Stevenage is only 30 miles from London, and the debate seems focused very much on services between London and the constituencies of some Opposition Members, and London and my constituency. A couple of years ago there were almost 40,000 journeys a year from Stevenage to Newcastle; a year ago there were nearly 50,000 journeys from Stevenage to Leeds; there are 11 services a day from Leeds to Stevenage and back. Stevenage is the capital of the UK space industry. We employ more than 10,000 scientists and engineers and build 25% of the world’s telecommunications satellites. A couple of days ago a satellite built in Stevenage went up, which will be responsible for broadcasting everything back to the UK. Interacting with a high-technology area such as Stevenage is important. People who engage in debate about this issue always seem to focus on the idea of a long-distance operator running the service, with Peterborough as the closest place people could get to—where they would have to change. As my hon. Friends have explained, that gives rise to the question whether it is cheaper to do that, or just to go on a plane or drive. Many of my constituents will drive to Heathrow airport and fly to Scotland, because that is cheaper than going by East Coast train. That is ridiculous. Sadly, it is faster. That is another problem. The debate and our efforts should focus on passenger satisfaction. Whether the service remains private or becomes public, or a mutual, that should be the whole idea.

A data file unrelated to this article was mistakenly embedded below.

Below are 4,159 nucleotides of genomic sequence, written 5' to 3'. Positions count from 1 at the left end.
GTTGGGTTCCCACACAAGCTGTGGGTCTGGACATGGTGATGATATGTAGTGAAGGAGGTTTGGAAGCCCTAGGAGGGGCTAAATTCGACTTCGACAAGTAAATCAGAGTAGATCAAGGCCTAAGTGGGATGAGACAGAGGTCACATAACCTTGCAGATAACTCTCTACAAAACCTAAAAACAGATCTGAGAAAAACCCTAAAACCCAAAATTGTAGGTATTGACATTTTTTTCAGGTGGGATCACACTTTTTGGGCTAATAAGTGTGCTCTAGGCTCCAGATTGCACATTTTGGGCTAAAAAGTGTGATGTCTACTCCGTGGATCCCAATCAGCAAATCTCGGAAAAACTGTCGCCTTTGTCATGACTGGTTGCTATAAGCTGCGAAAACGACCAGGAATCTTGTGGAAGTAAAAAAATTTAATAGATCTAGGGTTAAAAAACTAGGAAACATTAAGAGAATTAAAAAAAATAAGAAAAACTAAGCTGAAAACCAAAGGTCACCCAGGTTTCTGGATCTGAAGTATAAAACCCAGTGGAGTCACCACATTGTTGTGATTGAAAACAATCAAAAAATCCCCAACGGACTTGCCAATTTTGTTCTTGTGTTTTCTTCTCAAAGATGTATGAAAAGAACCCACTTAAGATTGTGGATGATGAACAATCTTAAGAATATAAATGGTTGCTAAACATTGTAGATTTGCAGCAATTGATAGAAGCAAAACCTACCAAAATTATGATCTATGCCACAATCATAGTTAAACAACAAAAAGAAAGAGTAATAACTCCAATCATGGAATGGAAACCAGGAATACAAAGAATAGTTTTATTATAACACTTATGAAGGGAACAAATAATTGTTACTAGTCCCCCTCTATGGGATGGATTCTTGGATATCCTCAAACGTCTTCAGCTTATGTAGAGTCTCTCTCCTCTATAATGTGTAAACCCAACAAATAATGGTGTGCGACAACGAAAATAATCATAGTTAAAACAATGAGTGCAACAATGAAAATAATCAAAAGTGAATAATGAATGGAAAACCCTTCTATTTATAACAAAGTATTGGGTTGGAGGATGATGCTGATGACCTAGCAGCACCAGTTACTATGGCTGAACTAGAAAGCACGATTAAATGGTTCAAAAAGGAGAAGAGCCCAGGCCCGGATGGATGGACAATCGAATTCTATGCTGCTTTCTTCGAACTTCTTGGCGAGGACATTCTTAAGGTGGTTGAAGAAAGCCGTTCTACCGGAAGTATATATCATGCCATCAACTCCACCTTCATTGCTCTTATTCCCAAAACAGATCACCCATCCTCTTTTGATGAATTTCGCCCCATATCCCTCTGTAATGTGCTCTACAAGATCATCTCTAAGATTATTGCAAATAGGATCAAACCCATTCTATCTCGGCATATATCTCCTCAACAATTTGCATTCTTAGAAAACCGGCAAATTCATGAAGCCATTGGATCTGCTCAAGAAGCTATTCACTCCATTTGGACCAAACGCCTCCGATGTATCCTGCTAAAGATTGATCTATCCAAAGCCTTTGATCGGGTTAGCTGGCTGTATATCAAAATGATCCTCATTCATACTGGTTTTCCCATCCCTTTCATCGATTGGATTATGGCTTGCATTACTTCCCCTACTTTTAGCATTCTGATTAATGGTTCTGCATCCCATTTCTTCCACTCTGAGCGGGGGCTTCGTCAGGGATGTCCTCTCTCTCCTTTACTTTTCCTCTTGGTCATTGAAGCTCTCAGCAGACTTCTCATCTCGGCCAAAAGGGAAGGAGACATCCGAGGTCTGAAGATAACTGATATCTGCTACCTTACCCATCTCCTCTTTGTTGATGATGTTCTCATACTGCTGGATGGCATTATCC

In my final 30 seconds I have something to put to the Minister. Wherever the future of east coast ownership lies, it should include a mechanism for the removal—or, in today’s language, the recall—of the rail franchises, if any rail passengers are dissatisfied.
I, too, congratulate my hon. Friend the Member for Middlesbrough (Andy McDonald) on securing an important debate.
The headquarters of the east coast main line has been in York ever since the line was built in the 19th century, and hundreds of skilled jobs in my constituency depend on its staying there—jobs at the headquarters and in the Network Rail management of the east coast main line, and hundreds of jobs in private civil, structural, signalling and electrical engineering firms that work for the railways. There have been two private sector-created hiatuses, caused by franchise collapses, on the east coast main line. Now there is a Government-created hiatus—a refranchising. I urge the Minister to make sure that there is stability and that those jobs stay in York.